Supermarkets and food shops in the region might be low on stock, even KFC may be running out of chicken, however spare a thought for the families who face this harsh reality every week.
With cries from many residents facing the prospect of empty shelves, other residents within the region are struggling to obtain supplies as well, many who aren't in a position to stockpile or buy in bulk if the opportunity presents itself.
Despite the federal government in talks about isolation periods for transport workers to ease the pain in regional areas of the country, the COVID-19 pandemic has hit a new wave of concern for many.
Welfare workers across the region have reported a spike in demand for assistance from those facing challenges heightened by the COVID-19 pandemic and not necessarily aimed at shortages on supermarket shelves.
Ararat Emergency Relief committee Rick Thomas said pre Christmas the organisation received a higher than normal calls for assistance that has continued into the new year.
"The week of December 5 to 11 calls for assistance were high," he said.
"32 visits from families needing food and transport.
"From December 20 to 24 it was high again with 23 visits from people needing help.
"90 hampers and 55 bags of toys were handed out to families in the week of Christmas."
Mr Thomas said while the organisation took a small break from December 29-31 they still helped five households.
He believed the food shortage hadn't really impacted their clients because clients could still collect food and food vouchers as normal.
Stawell Inter Church Council Welfare secretary and public officer Mary Rita Thomas said the council has had a spike in demand for assistance.
"Since December 25 to January 12 we have helped 43 households with direct food aid and grocery shopping vouchers, this is about 15 more households than we helped over the same period last year," she said.
"We have definitely had an increase in demand for grocery shopping vouchers and direct food aid for December last year and thus far in January.
"This year so far, more help with grocery shopping vouchers and with direct food aid has happened earlier in the month, we have also had an increase in households isolating due to COVID-19 who need direct food aid."
Ms Thomas said the Council has already reached their monthly budget for January.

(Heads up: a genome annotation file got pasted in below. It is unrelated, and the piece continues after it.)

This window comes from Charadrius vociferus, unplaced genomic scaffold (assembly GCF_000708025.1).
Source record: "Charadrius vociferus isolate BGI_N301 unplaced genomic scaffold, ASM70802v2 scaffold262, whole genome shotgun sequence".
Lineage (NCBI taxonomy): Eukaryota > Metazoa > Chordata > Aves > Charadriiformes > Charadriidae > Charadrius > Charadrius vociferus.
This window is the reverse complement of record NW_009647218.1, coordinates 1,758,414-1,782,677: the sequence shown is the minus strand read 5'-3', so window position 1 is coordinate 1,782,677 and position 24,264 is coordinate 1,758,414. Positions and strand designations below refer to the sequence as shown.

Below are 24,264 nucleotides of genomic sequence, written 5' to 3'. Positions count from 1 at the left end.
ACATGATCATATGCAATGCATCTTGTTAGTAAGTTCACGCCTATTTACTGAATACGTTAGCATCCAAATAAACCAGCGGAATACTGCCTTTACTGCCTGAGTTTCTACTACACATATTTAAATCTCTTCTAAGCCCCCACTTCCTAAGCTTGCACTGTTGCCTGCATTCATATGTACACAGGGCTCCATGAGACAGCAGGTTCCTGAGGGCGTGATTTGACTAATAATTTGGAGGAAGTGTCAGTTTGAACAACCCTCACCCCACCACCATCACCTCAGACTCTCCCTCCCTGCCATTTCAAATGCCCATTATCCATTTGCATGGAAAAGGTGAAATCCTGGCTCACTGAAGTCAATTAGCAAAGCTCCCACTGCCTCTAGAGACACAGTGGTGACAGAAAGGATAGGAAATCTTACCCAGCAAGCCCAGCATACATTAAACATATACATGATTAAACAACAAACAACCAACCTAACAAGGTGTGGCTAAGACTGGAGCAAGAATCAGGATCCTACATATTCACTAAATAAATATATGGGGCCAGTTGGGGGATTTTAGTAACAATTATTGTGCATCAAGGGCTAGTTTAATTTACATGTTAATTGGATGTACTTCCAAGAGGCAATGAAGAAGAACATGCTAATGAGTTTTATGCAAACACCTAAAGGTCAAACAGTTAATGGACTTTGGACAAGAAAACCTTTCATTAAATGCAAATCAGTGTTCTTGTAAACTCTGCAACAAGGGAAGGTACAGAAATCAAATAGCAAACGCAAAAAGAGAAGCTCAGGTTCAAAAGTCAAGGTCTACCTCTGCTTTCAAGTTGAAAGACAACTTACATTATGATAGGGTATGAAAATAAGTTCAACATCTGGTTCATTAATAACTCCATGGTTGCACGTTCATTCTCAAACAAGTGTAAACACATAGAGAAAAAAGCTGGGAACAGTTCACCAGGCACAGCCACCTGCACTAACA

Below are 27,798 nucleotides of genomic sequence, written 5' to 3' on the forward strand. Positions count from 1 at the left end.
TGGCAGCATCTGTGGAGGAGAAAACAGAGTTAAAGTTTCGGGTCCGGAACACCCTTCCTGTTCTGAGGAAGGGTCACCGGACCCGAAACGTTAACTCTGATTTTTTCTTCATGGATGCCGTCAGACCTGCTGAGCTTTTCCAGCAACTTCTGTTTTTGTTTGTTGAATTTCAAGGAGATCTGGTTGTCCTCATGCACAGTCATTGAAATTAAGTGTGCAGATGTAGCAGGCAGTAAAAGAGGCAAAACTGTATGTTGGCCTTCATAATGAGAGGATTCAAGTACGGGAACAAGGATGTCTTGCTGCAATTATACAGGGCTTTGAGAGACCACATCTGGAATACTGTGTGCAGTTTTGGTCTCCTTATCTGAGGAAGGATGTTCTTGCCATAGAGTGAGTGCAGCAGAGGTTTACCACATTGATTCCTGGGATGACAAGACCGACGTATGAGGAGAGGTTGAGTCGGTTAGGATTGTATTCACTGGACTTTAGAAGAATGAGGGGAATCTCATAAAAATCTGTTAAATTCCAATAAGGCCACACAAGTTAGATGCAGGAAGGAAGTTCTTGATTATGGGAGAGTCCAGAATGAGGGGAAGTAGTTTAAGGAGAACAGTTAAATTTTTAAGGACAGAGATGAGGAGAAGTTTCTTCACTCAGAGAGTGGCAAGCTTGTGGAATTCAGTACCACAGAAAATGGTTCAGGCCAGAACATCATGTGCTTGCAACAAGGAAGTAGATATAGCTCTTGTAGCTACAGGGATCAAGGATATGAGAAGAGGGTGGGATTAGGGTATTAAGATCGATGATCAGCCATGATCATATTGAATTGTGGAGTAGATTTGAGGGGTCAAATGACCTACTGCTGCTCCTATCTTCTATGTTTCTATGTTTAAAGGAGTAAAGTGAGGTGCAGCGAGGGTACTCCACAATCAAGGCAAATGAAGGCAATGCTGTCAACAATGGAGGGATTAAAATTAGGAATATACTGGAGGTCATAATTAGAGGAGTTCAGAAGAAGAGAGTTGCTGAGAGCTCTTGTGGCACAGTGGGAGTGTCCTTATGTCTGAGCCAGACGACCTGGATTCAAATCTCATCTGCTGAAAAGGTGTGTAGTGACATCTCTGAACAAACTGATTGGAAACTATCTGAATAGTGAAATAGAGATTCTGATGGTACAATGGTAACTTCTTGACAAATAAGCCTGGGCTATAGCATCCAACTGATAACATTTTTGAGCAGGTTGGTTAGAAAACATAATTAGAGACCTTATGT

"In response to the increased need, we have in purchased $3,400 in grocery items to distribute and since the start of the year and we have increased the money amount of our grocery shopping vouchers," she said.
"Our normal monthly budget is for $3,300 for both grocery purchases and grocery shopping vouchers and it isn't the end of the month yet."
Ms Thomas suggested the spike in demand may not be to shortages in supermarkets rather to expenses over the Christmas school holiday period.
The council's 2021 Christmas distribution helped 94 households made up of 296 individuals, 118 of whom were aged 13years old and younger.
The Stawell Inter Church Council welfare Cottage is located at 20 Sloane St Stawell and is is staffed entirely by local volunteers Mondays, Wednesdays and Fridays from 10.30am - 12.30pm. For out of hours emergencies ring - 0408 038 949.
In response to the empty shelves across the country Woolworths CEO Brad Banducci has urged the public to be patient.
"As we welcome in 2022, it's clear that we are entering a very different phase of COVID, not least because of the high levels of community transmission associated with Omicron," Mr Banducci said in an email to customers.
"When you're shopping with us at the moment, you might unfortunately have noticed gaps on the shelves, or substitutions in your online order.
"Unlike the surge buying of early 2020 (who could forget the toilet paper), this is because of the number of people in our supply chain in isolation from suppliers to truck drivers and distribution centre team members, which in turn is causing material delays to store deliveries."
Mr Bamducci has asked customers to settle for alternative products until the gaps on the shelves were filled.
"In the meantime, we have more than enough stock in the system and plenty more coming," he said.
"We also have good supply within each 'category' of product (even if your favourite isn't available, a good alternative hopefully should be), so it really helps if you can be flexible with the choices you make.
"We would of course also ask you to keep shopping as you normally would and to continue to show kindness to our teams."
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